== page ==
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Clin J Am Soc Nephrol. 2015 Jan 7;10(1):147-55. doi: 10.2215/CJN.12191213. Epub 2014 Aug 4.

Biomarkers of AKI: a review of mechanistic relevance and potential therapeutic implications.

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Division of Nephrology, Medical University of South Carolina, Charleston, South Carolina; and.
Division of Nephrology, Medical University of South Carolina, Charleston, South Carolina; and Medical Service, Ralph H. Johnson Veterans Affairs Medical Center, Charleston, South Carolina


AKI is a common clinical condition associated with a number of adverse outcomes. More timely diagnosis would allow for earlier intervention and could improve patient outcomes. The goal of early identification of AKI has been the primary impetus for AKI biomarker research, and has led to the discovery of numerous novel biomarkers. However, in addition to facilitating more timely intervention, AKI biomarkers can provide valuable insight into the molecular mechanisms of this complex and heterogeneous disease. Furthermore, AKI biomarkers could also function as molecular phenotyping tools that could be used to direct clinical intervention. This review highlights the major studies that have characterized the diagnostic and prognostic predictive power of these biomarkers. The mechanistic relevance of neutrophil gelatinase-associated lipocalin, kidney injury molecule 1, IL-18, liver-type fatty acid-binding protein, angiotensinogen, tissue inhibitor of metalloproteinase-2, and IGF-binding protein 7 to the pathogenesis and pathobiology of AKI is discussed, putting these biomarkers in the context of the progressive phases of AKI. A biomarker-integrated model of AKI is proposed, which summarizes the current state of knowledge regarding the roles of these biomarkers and the molecular and cellular biology of AKI.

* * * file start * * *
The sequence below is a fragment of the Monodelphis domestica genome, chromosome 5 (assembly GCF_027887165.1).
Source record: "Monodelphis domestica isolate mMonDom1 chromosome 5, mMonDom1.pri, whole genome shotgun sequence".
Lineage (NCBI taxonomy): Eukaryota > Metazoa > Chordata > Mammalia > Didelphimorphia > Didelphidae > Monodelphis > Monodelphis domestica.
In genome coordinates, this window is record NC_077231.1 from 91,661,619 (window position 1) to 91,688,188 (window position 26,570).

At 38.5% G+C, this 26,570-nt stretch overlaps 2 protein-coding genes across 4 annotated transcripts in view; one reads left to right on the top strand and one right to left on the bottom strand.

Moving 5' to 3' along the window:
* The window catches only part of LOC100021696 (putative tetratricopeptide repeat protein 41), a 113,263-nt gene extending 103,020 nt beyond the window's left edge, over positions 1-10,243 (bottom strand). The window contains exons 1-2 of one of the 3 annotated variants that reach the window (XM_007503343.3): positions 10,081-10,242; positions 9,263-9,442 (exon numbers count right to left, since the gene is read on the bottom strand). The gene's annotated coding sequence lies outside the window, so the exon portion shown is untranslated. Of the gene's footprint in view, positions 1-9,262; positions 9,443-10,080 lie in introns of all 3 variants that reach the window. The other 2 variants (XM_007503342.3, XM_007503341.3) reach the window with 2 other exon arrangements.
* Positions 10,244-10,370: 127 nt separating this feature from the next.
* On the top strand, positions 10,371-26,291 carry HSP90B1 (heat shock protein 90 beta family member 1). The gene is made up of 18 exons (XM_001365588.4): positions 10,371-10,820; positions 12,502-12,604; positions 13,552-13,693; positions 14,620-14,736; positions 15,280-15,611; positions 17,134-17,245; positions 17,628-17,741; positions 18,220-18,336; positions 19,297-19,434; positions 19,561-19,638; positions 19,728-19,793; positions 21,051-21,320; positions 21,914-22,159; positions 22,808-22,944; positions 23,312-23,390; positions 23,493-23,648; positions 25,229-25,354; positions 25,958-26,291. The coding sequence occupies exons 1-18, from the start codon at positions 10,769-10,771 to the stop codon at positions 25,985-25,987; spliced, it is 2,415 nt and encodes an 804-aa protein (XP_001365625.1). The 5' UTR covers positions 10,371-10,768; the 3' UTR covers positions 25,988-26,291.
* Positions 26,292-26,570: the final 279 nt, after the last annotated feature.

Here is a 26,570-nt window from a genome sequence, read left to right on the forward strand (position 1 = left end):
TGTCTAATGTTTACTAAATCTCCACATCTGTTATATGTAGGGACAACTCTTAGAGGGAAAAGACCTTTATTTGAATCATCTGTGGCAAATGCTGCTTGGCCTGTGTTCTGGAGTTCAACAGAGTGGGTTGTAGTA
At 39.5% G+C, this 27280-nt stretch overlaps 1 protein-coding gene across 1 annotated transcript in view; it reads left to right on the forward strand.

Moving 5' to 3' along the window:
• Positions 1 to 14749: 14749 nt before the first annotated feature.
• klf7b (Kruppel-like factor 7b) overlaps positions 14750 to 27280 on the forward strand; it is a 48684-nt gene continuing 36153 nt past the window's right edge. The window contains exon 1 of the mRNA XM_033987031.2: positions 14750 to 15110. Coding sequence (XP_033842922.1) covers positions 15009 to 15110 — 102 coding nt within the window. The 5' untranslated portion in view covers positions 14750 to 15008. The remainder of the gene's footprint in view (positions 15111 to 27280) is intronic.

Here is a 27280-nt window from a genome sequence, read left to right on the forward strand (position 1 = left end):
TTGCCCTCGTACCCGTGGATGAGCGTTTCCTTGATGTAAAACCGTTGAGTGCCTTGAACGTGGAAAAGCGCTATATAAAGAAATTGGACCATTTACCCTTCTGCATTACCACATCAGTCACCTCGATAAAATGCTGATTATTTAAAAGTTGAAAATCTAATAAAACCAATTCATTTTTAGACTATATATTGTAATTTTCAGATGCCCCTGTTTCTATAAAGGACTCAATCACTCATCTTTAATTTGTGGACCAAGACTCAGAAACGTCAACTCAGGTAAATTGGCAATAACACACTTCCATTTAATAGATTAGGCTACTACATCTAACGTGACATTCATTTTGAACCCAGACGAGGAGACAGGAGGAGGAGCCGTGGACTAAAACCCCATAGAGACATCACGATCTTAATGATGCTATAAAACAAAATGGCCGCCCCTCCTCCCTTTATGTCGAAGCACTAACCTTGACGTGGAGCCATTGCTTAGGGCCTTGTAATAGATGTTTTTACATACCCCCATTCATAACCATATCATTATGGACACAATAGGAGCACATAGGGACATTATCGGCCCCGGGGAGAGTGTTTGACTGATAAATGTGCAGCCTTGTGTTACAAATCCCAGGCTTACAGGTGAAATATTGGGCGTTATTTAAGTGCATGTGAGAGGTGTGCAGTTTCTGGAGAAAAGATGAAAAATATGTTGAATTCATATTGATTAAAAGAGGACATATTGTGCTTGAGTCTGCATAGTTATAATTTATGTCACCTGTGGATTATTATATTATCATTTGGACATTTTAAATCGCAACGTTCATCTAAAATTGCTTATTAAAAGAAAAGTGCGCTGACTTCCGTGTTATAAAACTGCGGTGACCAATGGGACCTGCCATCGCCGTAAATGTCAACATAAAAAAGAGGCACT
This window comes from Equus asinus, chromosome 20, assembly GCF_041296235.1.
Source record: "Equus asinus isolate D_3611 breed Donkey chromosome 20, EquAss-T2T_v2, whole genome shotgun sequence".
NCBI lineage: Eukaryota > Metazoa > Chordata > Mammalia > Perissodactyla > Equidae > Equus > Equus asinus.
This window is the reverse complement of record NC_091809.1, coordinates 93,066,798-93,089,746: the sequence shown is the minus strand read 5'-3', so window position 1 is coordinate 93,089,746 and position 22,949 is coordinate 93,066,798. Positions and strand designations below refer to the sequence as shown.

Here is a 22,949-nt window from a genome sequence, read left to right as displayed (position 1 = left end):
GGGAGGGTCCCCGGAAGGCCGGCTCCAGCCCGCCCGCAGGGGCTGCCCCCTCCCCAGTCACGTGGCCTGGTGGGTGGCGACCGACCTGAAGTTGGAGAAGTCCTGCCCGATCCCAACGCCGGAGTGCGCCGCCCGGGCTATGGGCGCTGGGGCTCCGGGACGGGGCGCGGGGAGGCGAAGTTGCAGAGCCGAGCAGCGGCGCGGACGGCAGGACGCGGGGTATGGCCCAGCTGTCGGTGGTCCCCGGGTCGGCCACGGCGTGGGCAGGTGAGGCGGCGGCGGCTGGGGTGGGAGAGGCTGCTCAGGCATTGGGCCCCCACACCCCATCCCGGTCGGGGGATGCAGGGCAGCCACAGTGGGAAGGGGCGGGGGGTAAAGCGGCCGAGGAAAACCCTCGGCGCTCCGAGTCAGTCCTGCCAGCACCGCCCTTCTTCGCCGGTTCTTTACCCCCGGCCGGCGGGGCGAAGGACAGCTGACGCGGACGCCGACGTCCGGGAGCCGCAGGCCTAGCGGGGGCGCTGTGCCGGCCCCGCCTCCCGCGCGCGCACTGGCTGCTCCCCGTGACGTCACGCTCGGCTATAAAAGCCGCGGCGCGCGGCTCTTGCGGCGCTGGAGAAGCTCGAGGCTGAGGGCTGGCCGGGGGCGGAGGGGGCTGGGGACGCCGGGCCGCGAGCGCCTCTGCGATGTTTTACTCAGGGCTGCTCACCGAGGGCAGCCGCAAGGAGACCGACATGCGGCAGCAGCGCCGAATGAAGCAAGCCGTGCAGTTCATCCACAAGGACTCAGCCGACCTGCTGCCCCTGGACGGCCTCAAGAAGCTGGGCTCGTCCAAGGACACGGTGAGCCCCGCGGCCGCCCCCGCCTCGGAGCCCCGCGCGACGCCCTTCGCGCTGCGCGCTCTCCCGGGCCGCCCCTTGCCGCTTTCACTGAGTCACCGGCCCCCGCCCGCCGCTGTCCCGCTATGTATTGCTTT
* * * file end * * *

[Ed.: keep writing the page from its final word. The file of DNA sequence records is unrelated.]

acute renal failure; pathophysiology of renal disease and progression; renin-angiotensin system

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